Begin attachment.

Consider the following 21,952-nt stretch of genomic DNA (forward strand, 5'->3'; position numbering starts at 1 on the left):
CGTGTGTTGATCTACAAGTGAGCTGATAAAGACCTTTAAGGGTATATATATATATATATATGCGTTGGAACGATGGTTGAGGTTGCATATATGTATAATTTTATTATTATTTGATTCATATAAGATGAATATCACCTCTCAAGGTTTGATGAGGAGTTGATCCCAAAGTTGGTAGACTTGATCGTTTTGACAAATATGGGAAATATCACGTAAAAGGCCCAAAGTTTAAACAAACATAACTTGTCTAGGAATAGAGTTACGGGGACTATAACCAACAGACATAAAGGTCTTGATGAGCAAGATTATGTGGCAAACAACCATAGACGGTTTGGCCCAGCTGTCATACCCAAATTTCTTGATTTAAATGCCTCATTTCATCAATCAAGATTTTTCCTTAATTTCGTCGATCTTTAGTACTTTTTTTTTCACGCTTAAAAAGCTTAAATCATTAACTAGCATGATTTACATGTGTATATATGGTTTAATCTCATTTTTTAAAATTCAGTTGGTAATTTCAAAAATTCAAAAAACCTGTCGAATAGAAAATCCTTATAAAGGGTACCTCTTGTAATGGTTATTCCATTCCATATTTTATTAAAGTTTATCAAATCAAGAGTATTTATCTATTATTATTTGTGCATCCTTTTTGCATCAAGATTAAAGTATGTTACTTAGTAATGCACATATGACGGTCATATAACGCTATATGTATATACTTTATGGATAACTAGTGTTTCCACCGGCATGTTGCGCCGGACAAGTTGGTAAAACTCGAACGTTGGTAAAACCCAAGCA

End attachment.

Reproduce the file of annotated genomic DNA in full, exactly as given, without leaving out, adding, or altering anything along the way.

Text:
Consider the following 21,952-nt stretch of genomic DNA (forward strand, 5'->3'; position numbering starts at 1 on the left):
CGTGTGTTGATCTACAAGTGAGCTGATAAAGACCTTTAAGGGTATATATATATATATATATGCGTTGGAACGATGGTTGAGGTTGCATATATGTATAATTTTATTATTATTTGATTCATATAAGATGAATATCACCTCTCAAGGTTTGATGAGGAGTTGATCCCAAAGTTGGTAGACTTGATCGTTTTGACAAATATGGGAAATATCACGTAAAAGGCCCAAAGTTTAAACAAACATAACTTGTCTAGGAATAGAGTTACGGGGACTATAACCAACAGACATAAAGGTCTTGATGAGCAAGATTATGTGGCAAACAACCATAGACGGTTTGGCCCAGCTGTCATACCCAAATTTCTTGATTTAAATGCCTCATTTCATCAATCAAGATTTTTCCTTAATTTCGTCGATCTTTAGTACTTTTTTTTTCACGCTTAAAAAGCTTAAATCATTAACTAGCATGATTTACATGTGTATATATGGTTTAATCTCATTTTTTAAAATTCAGTTGGTAATTTCAAAAATTCAAAAAACCTGTCGAATAGAAAATCCTTATAAAGGGTACCTCTTGTAATGGTTATTCCATTCCATATTTTATTAAAGTTTATCAAATCAAGAGTATTTATCTATTATTATTTGTGCATCCTTTTTGCATCAAGATTAAAGTATGTTACTTAGTAATGCACATATGACGGTCATATAACGCTATATGTATATACTTTATGGATAACTAGTGTTTCCACCGGCATGTTGCGCCGGACAAGTTGGTAAAACTCGAACGTTGGTAAAACCCAAGCA